2 Optimal upper limit and timing for blood glucose measurements after meals for children and young people with type 1 diabetes
What is the optimal upper limit and timing for blood glucose measurements after meals for children and young people with type 1 diabetes to reach an HbA1c level of 48 mmol/mol (6.5%) without unacceptable hypoglycaemia?
Setting an upper limit for plasma glucose measurements 1–2 hours after meals of less than 8 mmol/litre (rather than the 9 mmol/litre recommended in this guideline) could potentially lead to an improvement in blood glucose management without an unacceptable risk of hypoglycaemia. The evidence reviewed for the guideline did not allow a precise evaluation of the upper limit for the target range, or the timing of blood glucose testing relative to meals. Future research should investigate the HbA1c levels of children and young people with type 1 diabetes who aim for blood glucose measurements after meals slightly lower (to ensure their safety) than 9 mmol/litre, to help decide whether lowering the upper limit is effective in improving long‑term blood glucose management. Outcomes include the child or young person's satisfaction with treatment, their HbA1c levels, rates of hypoglycaemia, the views of their family members or carers (as appropriate), and quality of life.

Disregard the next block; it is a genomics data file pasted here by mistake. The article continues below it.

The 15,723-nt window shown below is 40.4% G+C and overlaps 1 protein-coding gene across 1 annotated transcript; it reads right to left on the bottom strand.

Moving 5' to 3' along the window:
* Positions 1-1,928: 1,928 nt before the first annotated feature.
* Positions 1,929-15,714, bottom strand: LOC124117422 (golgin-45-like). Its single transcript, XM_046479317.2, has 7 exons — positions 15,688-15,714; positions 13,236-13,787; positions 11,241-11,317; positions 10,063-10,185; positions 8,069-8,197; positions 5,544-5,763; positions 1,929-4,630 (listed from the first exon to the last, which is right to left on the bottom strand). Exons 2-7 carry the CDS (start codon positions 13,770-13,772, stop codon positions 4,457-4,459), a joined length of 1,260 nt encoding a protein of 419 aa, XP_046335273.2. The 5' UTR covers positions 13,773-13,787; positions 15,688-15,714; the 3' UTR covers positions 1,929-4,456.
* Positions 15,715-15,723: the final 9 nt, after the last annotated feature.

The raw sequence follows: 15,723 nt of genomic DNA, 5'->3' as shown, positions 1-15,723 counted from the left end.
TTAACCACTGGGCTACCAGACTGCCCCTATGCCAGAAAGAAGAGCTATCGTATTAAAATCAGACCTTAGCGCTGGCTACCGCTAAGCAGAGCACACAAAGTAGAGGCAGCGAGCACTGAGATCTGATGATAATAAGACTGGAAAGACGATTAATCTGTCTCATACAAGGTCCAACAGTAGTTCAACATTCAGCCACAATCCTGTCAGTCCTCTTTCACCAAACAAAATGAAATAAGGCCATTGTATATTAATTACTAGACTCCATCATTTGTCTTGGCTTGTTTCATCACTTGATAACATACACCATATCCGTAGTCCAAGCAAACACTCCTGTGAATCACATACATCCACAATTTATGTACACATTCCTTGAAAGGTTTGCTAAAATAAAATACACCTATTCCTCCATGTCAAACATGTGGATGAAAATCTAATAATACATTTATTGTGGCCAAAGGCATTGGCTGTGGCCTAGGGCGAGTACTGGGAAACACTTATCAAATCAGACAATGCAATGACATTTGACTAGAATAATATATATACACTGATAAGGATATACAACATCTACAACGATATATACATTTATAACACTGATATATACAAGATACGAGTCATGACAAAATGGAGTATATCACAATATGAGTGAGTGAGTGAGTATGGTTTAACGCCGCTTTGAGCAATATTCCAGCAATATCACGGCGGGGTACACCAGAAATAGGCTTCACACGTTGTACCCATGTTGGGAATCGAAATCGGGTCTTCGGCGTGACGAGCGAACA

What is the long‑term comparative clinical and cost effectiveness of different metformin preparations for treating type 2 diabetes in children and young people?